Hi, Gimlet Nation. E. Lee here again!
A few of you Gimleters and my Facebook fans have written me lately to ask, "How do I paint my table and/or chairs (or other wooden furniture) a solid color?"
Well, you are in luck. In honor of Jessie's recent past post regarding de-bachelorizing for her sister and brother-in-law, I am doing just the same here at the Mead Manor and I am no longer a newlywed!
This table and these chairs came with my marriage.
They are not my dream for a dining room but actually perfect for our condo at present. Not sure exactly who they belonged to, but they are my problem now! The table looked just like the chairs, had a cherry-brown stain and factory lacquer finish, but after some stripper and a little wax, it looks more natural and casual and less like it belongs in Jason's Auntee's home.
I have been a little slow with my work lately so I am tackling the chairs this week.
The stripper wax/routine was a little labor intensive, so for the chairs I decided I would paint them a plain shiny white and cover the seats in an ikat, similar to one that I saw on Habitually Chic.
Let's get started:
1. If your piece has been previously finished (not raw wood) and is relatively smooth, use a deglosser (liquid sander) with a rag as your first step. Read the instructions on the can and use in a well ventilated area. If you are working with raw wood, or something that is a little rough you will need to sand (220 paper) to smooth out your surface and then continue to step 2.
2. Next is priming. I know, no one likes to do this but your finished product is only as good as your base! A primer not only makes your top coats look excellent (especially if you go the shiny route) but it prevents chipping and ensures longevity of your finish. In this case, I suggest an alcohol based primer because it blocks stains.
3. Use a good brush. I would recommend a Purdy or Corona with natural bristles and a straight edge, the size depends on whatever you are painting.
4. Choose a color. I am going with Benjamin Moore metal paint in high gloss white.
I am a fan of industrial coatings for many reasons (shine, durability), but an oil based enamel in any sheen will be just fine.
5. Apply 2 coats of your paint. Allow a day to dry in between.
6. Clean up. Use a bucket or metal coffee can with a little bit of white mineral spirits to clean your brush. In between your 2 coats you can wrap your brush bristles in a plastic grocery bag and leave it in the freezer to use the next day (I learned this from my mother long before I knew I would do this for a living!).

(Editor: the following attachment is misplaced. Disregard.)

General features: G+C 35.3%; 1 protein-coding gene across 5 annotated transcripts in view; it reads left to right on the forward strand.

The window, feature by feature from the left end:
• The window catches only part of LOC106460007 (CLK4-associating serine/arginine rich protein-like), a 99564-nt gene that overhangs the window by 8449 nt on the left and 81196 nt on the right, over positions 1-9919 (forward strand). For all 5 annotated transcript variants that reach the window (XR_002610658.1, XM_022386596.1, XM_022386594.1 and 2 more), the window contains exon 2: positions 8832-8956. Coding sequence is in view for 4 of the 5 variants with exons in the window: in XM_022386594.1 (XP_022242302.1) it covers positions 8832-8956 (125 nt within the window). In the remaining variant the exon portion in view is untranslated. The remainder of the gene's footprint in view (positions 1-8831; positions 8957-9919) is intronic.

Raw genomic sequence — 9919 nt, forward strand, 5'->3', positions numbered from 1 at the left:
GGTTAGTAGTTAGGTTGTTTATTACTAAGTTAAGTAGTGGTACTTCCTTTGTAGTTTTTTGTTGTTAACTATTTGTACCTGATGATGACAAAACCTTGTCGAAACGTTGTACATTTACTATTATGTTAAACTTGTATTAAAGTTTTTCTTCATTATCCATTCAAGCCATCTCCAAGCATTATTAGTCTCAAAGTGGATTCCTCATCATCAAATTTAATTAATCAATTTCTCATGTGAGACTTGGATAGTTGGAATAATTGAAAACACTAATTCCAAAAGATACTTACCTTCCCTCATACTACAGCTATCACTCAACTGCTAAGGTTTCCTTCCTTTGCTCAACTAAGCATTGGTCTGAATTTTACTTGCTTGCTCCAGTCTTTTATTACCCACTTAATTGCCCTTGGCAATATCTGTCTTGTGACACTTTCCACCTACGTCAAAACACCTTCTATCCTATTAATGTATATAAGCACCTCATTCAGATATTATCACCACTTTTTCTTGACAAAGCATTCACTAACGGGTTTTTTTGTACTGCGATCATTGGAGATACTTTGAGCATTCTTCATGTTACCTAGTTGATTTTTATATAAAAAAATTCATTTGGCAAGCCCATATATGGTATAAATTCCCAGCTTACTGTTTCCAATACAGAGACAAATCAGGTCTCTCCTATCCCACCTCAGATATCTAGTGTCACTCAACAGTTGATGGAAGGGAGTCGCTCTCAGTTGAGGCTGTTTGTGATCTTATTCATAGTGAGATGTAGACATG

Notes: If you wish, you can use spray paint for steps 2 and/or 3. In that case, I would recommend BIN or Kilz primer and Rustoleum protective enamel.
I don't have an after picture to show you yet and my fabric will not be in until the end of July, but here is a chair I found and painted and upholstered to go with my desk from my single girl apartment.
I painted it in white metal paint about 3 years ago, and still looking great! Again, same deal... 1940-50s furniture, with an unfortunate finish. Side note, much of the wooden furniture from the 40s-50s 1) has great lines and 2) is well made/solid wood. I highly suggest highlighting those features with your favorite color of paint!
Thanks so much, E. Lee, for your professional advice. Gimleters, if you have questions for E.Lee, you can email me, leave them in the comments, or visit E. Lee's Facebook page (I suggest that you "Like" it anyway as she is always posting nifty projects and "before/afters" for our viewing pleasure!)
Cannot WAIT to see what you chickens come up with....show me your work!
P.S. Don't fret. E. Lee is one of the most loyal Gimleters out there and has promised to send us pics of her "afters" of the ikat-y gorgeousness that is certain to follow from this project!